We can do better, though, as a community committed to the advancement of our students, through communicating the needs of our students, our schools, and our families. Instead of blaming one another, which happens more often than I would like to mention, let’s work together, using all of the resources we have available to help our students succeed. At the end of the day, that’s what public education is all about.
I have tried to stay out of this conversation for quite a while, but the conversation came to me this week in my classroom. One of my students stumbled into an argument about the recent statement by Dr. Seuss Enterprises to cease publication of six of his lesser known children’s books. My student was serving in a local restaurant, and he unintentionally upset a patron after another customer asked his opinion about the movement to “cancel Dr. Seuss.” From our conversation in class the next day, he seemed to give a pretty thoughtful opinion, expressing that he was concerned that over time more things might be “canceled” which could lead to erasing or rewriting history.
For almost a year, people around the globe have been pushing for racist, xenophobic, misogynist, and otherwise distasteful images and ideas to be removed from public view as a way of sanitizing history and popular culture. Some have been seeking to scrub our past so that we do not have to be concerned about offending people in the present. This has included removing confederate flags from public places, dismantling statues erected to memorialize confederate generals and other national figures who had ideologies that are in contrast to today’s views of equality for all. These movements have led to some very serious and concerning protests around the world and the fear that if we begin removing images from our past that are offensive that it may lead to erasing anything that might be deemed “inappropriate” in the future. It seems that many of these fears are based on book burning crusades in Germany in the 1930s and Ray Bradbury’s warnings of censorship in Fahrenheit 451.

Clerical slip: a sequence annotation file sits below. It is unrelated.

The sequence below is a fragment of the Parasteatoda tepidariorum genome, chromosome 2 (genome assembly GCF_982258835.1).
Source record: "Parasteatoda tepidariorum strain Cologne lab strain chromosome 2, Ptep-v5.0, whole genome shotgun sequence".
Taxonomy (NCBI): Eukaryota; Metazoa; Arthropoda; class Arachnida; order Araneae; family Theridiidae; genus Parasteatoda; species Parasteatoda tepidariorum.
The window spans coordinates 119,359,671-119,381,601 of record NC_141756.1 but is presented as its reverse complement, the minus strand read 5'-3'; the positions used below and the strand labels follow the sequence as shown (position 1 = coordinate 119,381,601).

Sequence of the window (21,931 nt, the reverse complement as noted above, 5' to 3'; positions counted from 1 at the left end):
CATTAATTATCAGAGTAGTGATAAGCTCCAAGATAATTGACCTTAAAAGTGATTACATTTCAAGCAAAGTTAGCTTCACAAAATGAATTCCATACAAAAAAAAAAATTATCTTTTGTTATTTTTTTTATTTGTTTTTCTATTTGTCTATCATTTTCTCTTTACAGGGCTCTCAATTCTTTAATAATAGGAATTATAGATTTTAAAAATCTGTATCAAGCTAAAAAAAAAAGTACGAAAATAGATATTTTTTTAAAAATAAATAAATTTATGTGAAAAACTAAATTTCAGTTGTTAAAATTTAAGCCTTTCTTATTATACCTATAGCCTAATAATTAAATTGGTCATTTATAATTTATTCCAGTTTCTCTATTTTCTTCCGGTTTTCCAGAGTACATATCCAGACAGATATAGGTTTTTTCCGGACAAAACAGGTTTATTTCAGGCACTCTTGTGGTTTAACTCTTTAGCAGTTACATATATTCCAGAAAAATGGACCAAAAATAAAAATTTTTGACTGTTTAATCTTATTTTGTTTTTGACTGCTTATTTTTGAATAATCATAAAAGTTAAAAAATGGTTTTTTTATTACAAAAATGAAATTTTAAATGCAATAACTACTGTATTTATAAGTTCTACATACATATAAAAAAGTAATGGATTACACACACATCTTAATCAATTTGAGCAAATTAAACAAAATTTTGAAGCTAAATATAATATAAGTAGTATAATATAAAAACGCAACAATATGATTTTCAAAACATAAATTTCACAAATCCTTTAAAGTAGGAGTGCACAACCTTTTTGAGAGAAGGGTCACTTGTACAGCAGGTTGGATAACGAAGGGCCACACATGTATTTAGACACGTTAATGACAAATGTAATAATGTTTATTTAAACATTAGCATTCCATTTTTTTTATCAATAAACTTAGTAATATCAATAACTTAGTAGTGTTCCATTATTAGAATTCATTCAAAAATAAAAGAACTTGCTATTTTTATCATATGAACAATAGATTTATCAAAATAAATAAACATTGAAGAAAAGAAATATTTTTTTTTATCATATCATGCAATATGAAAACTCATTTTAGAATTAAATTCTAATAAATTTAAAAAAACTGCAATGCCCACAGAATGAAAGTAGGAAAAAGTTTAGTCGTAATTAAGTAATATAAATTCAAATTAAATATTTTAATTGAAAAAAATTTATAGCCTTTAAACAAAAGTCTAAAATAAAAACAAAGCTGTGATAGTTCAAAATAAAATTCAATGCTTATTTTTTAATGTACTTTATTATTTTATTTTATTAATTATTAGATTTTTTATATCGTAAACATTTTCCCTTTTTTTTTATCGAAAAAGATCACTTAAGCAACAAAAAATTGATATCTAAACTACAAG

As a literary scholar, I usually become concerned when anyone begins talking about changing or erasing our past, especially through literature. For example, in 2011, New South Books published a “sanitized” edition of Mark Twain’s classic, The Adventures of Huckleberry Finn, as a way to try to make the novel more palatable for educators and students studying the novel. This included replacing the 219 instances of the “n word” with the word slave. The CBS news show 60 Minutes produced a thoughtful insight into the issue, featuring interviews from students, teachers, and professors who expressed their points of view on teaching only the original text vs. teaching a more appropriate and less offensive version. At the time of the interview, I was teaching the novel and found the 60 Minutes video as an opportunity to discuss the issue with my students. Unfortunately, the perspective of my students was not very diverse because I was teaching in Southwest Virginia at a school that was predominately white. Looking at this issue ten years later, I wonder if more students would see the value of “sanitizing” a novel like Huck Finn so that it could still be used in a high school classroom without being offensive.